SAN JUAN, Puerto Rico -- On a night that saw Puerto Rico native Jose Berrios turn in a dominant performance of seven scoreless innings against the Indians in front of his home crowd, it was fitting that fellow Puerto Rican Eddie Rosario scored the winning run in the longest MLB
SAN JUAN, Puerto Rico -- On a night that saw Puerto Rico native Jose Berrios turn in a dominant performance of seven scoreless innings against the Indians in front of his home crowd, it was fitting that fellow Puerto Rican Eddie Rosario scored the winning run in the longest MLB game ever held at Hiram Bithorn Stadium.
Rosario, a Guayama native, sparked a rally in the 16th inning with a leadoff single off Josh Tomlin before going to third on an error from second baseman Jason Kipnis on what should've been a double play hit into by Logan Morrison. After an intentional walk to load the bases, Ryan LaMarre provided the walk-off single into center for a 2-1 win in the second and final game of the Puerto Rico series that saw each team win one game.
"They both handled it very well," Twins manager Paul Molitor said. "Jose is never going to forget about this day and the biggest concern was getting him through that first inning with all that hype and expectation. I told him after the first inning, 'Now we go.' And sure enough, he did. Jose couldn't have done a better job and [Rosario] scored the winning run. 'Rosie' started the rally and finished it."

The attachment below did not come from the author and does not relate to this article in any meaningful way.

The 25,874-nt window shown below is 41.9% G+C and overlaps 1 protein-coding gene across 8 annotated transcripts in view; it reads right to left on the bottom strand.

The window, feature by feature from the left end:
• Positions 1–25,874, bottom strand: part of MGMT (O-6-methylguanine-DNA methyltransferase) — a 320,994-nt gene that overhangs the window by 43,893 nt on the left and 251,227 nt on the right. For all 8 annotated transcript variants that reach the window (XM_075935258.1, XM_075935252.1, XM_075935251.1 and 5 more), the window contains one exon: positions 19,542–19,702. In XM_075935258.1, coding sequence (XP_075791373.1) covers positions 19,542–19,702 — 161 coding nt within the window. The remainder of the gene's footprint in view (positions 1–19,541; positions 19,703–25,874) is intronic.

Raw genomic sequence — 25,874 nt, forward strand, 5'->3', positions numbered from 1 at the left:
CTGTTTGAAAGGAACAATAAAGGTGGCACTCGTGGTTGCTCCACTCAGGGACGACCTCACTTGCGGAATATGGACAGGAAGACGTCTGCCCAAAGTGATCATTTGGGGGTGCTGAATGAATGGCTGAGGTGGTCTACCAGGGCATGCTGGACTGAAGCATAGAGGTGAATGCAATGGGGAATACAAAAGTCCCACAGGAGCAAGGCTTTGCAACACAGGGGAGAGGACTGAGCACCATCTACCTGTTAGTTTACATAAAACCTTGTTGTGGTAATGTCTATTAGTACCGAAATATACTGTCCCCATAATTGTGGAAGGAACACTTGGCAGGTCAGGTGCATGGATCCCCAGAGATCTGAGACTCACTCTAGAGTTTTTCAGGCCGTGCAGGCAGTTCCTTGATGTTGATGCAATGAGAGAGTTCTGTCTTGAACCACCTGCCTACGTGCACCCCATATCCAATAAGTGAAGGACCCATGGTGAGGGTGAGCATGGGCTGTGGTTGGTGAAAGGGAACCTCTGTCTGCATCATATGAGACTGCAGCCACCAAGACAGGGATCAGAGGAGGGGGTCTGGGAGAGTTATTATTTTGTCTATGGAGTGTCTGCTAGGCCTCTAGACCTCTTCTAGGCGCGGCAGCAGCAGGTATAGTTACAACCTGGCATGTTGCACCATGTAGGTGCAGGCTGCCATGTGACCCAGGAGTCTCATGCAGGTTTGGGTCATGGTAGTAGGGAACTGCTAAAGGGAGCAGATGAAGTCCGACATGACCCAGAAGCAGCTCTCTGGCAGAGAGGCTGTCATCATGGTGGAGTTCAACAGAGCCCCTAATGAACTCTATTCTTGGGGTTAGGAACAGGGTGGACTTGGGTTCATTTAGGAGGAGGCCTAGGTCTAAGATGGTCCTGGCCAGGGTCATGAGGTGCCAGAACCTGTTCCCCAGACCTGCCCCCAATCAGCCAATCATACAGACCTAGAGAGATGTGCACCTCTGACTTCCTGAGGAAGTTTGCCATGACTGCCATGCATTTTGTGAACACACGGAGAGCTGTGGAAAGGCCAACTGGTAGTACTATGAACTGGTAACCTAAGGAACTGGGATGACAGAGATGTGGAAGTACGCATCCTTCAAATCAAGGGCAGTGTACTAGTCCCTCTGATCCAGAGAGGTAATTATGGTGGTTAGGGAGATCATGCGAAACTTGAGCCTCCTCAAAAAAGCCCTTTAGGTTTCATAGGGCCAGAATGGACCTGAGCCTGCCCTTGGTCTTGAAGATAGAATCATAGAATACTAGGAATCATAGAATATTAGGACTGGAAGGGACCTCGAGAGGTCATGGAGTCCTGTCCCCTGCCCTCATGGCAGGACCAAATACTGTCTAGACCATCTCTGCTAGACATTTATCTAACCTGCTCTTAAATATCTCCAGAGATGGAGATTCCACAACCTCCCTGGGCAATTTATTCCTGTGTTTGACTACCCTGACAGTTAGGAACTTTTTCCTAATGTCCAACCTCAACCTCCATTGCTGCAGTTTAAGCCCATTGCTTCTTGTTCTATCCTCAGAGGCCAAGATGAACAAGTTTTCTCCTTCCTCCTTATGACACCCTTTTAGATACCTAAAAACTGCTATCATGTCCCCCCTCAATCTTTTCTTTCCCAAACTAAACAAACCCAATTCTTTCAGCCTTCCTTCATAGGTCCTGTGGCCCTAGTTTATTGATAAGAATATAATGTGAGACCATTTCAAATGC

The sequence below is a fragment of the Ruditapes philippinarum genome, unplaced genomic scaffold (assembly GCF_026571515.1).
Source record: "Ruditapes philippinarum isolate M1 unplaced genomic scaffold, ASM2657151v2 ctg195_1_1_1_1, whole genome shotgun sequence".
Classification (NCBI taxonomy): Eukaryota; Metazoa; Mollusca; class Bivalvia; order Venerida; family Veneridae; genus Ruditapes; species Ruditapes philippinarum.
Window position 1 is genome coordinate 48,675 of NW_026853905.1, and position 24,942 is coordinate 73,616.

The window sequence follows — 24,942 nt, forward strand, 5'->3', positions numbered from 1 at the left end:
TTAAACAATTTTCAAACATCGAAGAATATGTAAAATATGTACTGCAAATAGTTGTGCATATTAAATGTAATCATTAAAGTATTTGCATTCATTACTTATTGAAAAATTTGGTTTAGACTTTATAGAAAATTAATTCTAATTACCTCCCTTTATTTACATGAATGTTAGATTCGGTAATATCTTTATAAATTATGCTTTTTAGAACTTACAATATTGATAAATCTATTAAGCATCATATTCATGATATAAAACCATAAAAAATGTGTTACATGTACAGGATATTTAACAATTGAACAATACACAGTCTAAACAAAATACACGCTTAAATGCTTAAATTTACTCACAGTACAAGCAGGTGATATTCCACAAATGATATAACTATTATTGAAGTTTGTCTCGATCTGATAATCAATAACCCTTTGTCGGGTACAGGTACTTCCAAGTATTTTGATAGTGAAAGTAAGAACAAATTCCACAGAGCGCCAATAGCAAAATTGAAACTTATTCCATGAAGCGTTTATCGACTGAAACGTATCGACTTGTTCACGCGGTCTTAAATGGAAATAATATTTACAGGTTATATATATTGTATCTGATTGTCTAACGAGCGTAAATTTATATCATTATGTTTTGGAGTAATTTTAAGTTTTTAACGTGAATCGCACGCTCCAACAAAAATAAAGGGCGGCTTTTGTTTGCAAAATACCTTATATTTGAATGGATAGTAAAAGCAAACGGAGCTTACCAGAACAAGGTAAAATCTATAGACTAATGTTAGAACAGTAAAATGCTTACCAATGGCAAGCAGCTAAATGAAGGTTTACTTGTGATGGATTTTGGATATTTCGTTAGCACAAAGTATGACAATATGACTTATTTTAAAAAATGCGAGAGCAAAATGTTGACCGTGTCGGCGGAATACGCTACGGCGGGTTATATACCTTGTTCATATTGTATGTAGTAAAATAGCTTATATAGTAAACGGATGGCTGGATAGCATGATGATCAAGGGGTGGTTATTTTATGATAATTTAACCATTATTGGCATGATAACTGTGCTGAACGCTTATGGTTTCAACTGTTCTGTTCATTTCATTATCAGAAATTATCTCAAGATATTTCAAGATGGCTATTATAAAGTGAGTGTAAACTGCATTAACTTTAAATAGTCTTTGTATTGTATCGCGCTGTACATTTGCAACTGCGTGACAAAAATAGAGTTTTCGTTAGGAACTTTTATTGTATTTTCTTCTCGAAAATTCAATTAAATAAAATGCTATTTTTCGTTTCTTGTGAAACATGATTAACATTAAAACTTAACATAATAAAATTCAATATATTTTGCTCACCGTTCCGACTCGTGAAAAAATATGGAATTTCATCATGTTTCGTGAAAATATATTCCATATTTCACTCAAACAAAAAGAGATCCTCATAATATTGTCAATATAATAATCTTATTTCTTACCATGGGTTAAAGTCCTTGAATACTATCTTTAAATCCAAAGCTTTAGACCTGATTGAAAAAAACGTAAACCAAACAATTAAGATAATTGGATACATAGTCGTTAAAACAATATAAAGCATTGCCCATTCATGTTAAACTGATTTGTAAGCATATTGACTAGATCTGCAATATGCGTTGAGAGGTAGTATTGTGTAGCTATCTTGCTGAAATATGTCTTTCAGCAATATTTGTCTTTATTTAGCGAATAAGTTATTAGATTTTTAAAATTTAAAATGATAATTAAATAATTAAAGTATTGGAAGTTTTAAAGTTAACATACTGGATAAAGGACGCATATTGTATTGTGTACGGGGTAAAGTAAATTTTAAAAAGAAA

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Rosario couldn't contain his emotions after scoring the winning run, and Berrios joined the celebration on the field, never changing out of his uniform while watching the game's final nine innings.
"It was unforgettable -- this was one of the best nights of my life," Rosario said through an interpreter. "Being able to spend time here in Puerto Rico with my family and my friends, and them being able to watch me wear a Major League uniform."
The 5-hour, 13-minute game didn't see much offense, with neither team getting a hit with runners in scoring position until LaMarre's hit, but saw same late dramatics after the Twins fell behind 1-0 in the 14th on a go-ahead solo homer from Edwin Encarnacion off reliever Trevor Hildenberger. On the first pitch of the bottom of the 14th, Miguel Sano crushed a game-tying solo homer to left off Matt Belisle.
Berrios, who hails from Bayamon, showed his maturity, not letting his emotions get the best of him. It was evident that he was locked in after he struck out fellow Puerto Rico native Francisco Lindor on three pitches to open the game. Berrios scattered three hits, striking out five and throwing 84 pitches. He retired 16 in a row to finish his outing, including retiring 19 of the last 20 batters he faced.
"It was crazy, there were a lot of emotions going through my mind," Berrios said through an interpreter. "After the second inning, I was more concentrated. Tonight was a very important night for me and the island of Puerto Rico."